Have you been exercising for a few weeks or months and the scale hasn't budged?Maybe it has, dare I say, gone up! This is completely normal and why I have clients focus on body fat instead of overall weight.
One of the first things I do with a new client is determine their current weight and body fat percentage. After the initial groans of seeing their numbers on paper, I talk about what those numbers mean in relation to what is considered healthy. Here I have listed the break down of different body fat percentages and their health level according to the American Council on Exercise (ACE):
Your body fat percentage is calculated by comparing your body fat mass to your lean body weight. Organs, blood, bones and muscle tissue are all considered lean body weight. The more body fat mass you have, the higher your body fat percentage. I like to use body fat percentage instead of weight because it gives a better picture of how your body is comprised. A 5'5" 130lb woman could seem healthy because she appears skinny and has a low body mass index (BMI). However, she could have a body fat percentage over 31% and be considered obese. She could achieve such a high body fat percentage because she has low lean body mass most likely due to a small quantity of muscle tissue.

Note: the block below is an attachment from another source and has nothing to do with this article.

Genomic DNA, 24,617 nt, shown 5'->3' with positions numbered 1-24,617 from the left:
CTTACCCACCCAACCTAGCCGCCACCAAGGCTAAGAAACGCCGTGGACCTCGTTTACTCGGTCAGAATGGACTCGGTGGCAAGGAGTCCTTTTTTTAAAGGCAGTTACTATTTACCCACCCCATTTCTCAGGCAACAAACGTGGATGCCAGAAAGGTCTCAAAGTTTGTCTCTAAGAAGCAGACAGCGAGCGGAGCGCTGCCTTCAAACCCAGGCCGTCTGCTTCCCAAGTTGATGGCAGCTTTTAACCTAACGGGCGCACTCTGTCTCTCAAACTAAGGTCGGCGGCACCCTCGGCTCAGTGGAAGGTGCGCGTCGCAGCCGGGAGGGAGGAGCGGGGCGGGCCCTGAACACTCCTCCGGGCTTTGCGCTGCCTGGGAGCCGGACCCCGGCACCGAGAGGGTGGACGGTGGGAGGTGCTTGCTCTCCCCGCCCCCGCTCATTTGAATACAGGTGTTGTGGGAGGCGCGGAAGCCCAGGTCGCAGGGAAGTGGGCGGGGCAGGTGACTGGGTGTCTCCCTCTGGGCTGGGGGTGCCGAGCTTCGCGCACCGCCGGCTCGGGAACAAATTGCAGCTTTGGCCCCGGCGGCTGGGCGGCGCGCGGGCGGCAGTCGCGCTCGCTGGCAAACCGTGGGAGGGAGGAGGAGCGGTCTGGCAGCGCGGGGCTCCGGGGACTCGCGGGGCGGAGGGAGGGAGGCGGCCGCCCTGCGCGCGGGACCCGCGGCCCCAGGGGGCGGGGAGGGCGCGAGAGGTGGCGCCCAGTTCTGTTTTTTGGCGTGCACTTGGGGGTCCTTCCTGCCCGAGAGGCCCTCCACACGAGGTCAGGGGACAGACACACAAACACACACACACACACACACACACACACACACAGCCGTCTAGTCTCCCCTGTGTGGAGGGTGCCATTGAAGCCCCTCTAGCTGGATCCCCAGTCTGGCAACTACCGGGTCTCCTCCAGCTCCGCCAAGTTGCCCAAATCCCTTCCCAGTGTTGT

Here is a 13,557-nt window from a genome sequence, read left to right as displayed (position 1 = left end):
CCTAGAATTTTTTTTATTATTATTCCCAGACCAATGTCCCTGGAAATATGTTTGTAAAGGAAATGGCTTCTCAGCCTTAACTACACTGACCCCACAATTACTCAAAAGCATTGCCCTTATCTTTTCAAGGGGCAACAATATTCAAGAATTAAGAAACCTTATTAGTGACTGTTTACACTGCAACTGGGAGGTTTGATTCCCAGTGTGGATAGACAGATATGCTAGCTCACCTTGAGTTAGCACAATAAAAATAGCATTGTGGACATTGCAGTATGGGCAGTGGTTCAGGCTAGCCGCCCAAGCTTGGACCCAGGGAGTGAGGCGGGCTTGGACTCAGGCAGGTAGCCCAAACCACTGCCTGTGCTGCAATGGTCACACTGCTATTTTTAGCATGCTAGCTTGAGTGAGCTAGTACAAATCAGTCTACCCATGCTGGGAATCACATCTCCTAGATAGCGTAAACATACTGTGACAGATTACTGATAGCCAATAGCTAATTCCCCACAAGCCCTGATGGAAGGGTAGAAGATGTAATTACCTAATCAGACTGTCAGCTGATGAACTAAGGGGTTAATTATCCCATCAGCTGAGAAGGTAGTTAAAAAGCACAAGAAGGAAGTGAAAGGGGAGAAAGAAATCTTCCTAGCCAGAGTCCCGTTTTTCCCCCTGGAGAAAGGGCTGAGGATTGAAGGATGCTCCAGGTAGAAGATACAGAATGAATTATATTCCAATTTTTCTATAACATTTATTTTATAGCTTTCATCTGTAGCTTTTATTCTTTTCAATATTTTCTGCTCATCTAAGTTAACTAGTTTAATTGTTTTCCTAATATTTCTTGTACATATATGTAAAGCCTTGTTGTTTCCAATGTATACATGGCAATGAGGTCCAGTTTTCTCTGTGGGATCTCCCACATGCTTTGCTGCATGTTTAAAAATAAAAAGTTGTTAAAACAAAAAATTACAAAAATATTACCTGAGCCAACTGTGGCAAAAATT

There are two ways to lower body fat percentage. The first way is to perform interval cardio exercise to burn the body fat (I will explain my rationale on interval training in a later post). The second route is to complete strength training exercises that will increase your lean body weight by adding in more muscle tissue. Through this process, you will lose body fat mass and gain lean body weight.
But all of this may not change the number on the scale. If you lose 3 pounds in body fat mass and gain 2 pounds in muscle tissue, you've only lost one pound on the scale. And even more horrifyingly, it may have taken you 4 weeks to get there. However, this may translate into an entire 1% loss in body fat percentage and a noticeable change in your physique.
I had one client that was so upset at the end of 8 weeks together because she had only lost 3 pounds of overall weight. But she had lost an entire 10 pounds in body fat mass! She was laser focused on the scale and not noticing that she had achieved a better body composition.
In future posts, I will give my recommendation for at home body fat percentages scales and how they work. For now, let's take the focus off your overall weight and look at your ratio of fat to lean body weight!
Thanks for reading and let me know if you have any questions!